Our Relations with AmericaThe Illustrated London News, vol. 40, no. 1128, p. 97.
January 25, 1862
Is it our unhappy destiny to become involved in a third war with the people of the United States, with whom we have so many ties of language, race, religion, and laws? This is an apprehension which weighs heavily on the public mind at the present moment, and which Mr. Seward's high-flying diplomacy, concurring with the incensed temper towards England of the Northern people, will not allow us to stifle. "The relations between the two countries," said Mr. Gladstone, at Leith, "afford a thousand points of contact every day, and must necessarily likewise afford opportunities for collision." He would be a bold man who would be willing to give assurance that those opportunities will always be met in a spirit of mutual forbearance and concession. The British Americans, whose situation compels them to a close acquaintance with the character and tendencies of their neighbours, forewarn us with ominous unanimity that the evil day is only postponed, not conjured away for ever. How the events of the last twelvemonth have necessarily resulted in bringing an American war, which seemed so distant in 1860, into the foreground of our national prospects merits a brief explanation.
The eleven "Confederate" States, in seceding, shattered with the same blow the Union and Constitution of 1787 and the basis on which peace between Britain and the Union had hitherto rested. Without forgetting the influence in behalf of international amity wielded by a small section of New England politicians, of whom the late Daniel Webster and Charles Sumner are the best-known representatives, we must, nevertheless, mainly attribute the maintenance of peace for the last thirty years to the unwillingness of Southern politicians to initiate a war which, if successful, could only result in strengthening the Northern States by adding to them a territory which would immediately give at least four anti-slavery States to the Union and overbalance Slave-soil acquisitions at the South by immense Free-soil acquisitions at the North. It is patent to every one that those who struggled so fiercely and fraudulently to wrest the single State of Kansas from a Northern immigration would be in no hurry (however great their dislike of British influence) to make sacrifices to annex British America to the Union. They therefore judged it politic to bridle the bellicose propensities of the people of the Middle and Western States and to put them off with a succession of vexatious international disputes never meant to be urged to the issue of war. From this situation resulted peace, but a peace little to be envied, because it was a peace without amity, and sometimes even without common courtesy. On several occasions of late years it cannot be denied that the English nation have felt that this was a situation which benefited their political and commercial interests at the expense of their honour.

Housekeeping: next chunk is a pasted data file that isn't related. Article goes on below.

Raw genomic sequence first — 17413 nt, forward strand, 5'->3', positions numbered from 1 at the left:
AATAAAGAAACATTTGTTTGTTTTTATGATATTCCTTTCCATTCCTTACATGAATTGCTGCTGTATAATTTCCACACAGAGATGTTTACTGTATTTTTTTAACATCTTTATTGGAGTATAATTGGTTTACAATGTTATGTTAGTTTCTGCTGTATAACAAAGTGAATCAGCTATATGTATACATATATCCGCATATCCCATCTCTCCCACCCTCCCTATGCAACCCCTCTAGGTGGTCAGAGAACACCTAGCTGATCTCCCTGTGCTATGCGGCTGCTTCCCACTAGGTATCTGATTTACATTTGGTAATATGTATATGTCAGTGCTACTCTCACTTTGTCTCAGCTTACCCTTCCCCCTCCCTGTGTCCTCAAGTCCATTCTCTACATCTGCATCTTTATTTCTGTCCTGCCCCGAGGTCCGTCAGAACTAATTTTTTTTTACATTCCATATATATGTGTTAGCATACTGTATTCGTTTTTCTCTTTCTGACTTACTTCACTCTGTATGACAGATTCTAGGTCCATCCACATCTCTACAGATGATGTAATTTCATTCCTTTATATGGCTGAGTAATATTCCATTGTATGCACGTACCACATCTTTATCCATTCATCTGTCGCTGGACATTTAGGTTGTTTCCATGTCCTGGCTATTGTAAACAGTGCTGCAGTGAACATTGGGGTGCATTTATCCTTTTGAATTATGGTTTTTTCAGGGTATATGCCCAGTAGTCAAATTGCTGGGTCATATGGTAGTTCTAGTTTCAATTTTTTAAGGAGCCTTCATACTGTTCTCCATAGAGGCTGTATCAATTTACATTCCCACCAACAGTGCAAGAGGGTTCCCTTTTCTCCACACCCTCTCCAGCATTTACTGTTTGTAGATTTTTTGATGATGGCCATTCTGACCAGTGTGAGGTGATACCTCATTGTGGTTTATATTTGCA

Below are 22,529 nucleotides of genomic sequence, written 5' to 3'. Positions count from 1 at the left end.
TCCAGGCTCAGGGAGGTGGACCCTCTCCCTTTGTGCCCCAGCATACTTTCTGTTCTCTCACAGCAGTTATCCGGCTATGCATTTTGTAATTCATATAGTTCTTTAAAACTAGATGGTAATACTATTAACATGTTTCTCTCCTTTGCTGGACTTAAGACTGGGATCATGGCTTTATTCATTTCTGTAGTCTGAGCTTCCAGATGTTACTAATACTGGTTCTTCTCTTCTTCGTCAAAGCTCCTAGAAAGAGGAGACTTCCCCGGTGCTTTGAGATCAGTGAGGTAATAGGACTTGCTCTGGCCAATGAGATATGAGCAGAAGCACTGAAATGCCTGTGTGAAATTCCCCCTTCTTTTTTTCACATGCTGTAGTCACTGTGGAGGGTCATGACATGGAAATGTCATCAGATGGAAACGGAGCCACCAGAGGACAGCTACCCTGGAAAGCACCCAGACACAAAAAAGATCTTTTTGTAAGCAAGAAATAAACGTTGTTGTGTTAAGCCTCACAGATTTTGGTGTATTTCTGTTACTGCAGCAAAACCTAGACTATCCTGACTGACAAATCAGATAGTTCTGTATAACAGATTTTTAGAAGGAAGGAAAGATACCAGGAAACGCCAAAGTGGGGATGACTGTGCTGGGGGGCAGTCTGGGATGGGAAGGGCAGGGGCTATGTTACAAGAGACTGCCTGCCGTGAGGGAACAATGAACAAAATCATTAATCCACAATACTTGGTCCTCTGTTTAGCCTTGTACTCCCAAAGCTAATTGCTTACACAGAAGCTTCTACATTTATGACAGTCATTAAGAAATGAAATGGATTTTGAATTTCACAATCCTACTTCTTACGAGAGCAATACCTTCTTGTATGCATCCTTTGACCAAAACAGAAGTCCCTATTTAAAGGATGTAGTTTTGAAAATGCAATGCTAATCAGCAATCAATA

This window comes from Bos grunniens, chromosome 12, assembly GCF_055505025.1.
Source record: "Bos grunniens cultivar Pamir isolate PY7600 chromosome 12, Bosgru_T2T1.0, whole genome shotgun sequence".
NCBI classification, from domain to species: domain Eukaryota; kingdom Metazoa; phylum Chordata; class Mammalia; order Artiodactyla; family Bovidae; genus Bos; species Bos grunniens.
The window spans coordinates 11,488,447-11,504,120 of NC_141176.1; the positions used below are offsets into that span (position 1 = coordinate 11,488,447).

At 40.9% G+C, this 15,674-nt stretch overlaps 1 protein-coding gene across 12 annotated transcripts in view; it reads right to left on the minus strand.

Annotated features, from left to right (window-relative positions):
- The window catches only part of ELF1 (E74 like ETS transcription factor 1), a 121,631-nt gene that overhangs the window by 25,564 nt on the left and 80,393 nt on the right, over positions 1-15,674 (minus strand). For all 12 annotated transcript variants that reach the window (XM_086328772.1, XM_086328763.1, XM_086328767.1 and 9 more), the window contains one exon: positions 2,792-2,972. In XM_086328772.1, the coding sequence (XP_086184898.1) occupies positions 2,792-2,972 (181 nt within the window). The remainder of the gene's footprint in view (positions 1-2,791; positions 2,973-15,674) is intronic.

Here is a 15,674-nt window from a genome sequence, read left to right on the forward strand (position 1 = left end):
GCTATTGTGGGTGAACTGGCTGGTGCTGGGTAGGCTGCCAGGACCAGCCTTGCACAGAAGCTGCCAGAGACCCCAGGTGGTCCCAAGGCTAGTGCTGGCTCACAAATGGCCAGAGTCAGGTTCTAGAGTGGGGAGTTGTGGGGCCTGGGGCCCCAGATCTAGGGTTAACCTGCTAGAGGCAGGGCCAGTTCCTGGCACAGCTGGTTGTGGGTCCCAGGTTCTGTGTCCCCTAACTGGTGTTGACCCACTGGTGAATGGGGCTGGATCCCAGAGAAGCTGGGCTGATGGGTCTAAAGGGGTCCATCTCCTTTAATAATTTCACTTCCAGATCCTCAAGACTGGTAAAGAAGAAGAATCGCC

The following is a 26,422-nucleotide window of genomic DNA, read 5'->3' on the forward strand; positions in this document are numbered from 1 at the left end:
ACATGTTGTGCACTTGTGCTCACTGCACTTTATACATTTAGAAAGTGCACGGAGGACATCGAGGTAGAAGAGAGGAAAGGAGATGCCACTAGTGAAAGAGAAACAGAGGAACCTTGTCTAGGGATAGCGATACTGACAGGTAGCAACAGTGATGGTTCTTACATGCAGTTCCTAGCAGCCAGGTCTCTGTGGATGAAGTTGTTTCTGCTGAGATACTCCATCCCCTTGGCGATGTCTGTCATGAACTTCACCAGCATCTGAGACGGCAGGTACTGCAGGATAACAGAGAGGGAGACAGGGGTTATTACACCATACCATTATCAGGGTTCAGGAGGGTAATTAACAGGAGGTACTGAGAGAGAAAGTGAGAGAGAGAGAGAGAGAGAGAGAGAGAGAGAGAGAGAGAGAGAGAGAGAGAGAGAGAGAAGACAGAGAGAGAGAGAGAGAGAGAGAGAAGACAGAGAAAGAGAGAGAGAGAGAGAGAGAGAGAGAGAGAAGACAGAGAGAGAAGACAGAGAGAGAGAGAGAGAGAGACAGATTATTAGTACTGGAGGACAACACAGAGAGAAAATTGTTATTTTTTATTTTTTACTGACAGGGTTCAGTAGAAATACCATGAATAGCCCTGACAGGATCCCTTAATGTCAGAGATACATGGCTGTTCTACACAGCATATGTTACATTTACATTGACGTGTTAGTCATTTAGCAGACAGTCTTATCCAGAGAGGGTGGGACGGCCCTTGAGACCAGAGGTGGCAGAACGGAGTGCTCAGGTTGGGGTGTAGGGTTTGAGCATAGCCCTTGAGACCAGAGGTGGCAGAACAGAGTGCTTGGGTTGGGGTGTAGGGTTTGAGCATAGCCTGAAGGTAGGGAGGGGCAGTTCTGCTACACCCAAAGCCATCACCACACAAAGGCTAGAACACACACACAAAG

This guarantee of peace is now withdrawn, and we look around in vain to find a substitute. The South can never again be to us what she has been. If in the present conflict she is able to maintain her independence, then the Northern people stand alone, absolute masters of their own destiny. If, on the other hand, the South is subjugated by the North, she will use whatever political influence she may hereafter possess in the Union to precipitate a foreign war, in order that she may find therein a splendid opportunity for revolt, and a sweet occasion for revenge. It is bootless to inquire whether the independence or the reconquest of the South would be the most unfavourable combination for the continuance of pace with the British empire. It is sufficient that neither one contingency nor the other offers any stable basis on which we could reasonably rest our hopes. A new experiment would commence—that of administering British rule on the American continent alongside of a multitudinous, pugnacious, anti-British, and henceforth unchecked democracy, dwelling south of the St. Lawrence and the lakes. Who says that this experiment will he allowed to evolve itself without interruption? Not the British Americans, nor those best acquainted with the ideas and passions of the Americans of the North. This ever-present apprehension of war, and all the expense of preparation that it involves, is what we must henceforward resign ourselves to pay as the price of our continued dominion on the American continent; and it is highly flattering to our national self-love that no voice has been heard in any part of British America praying us to remove our flag, although the knowledge that the proximity of that flag is a chronic source of irritation to the neighbouring democracy is possessed by every schoolboy in Canada.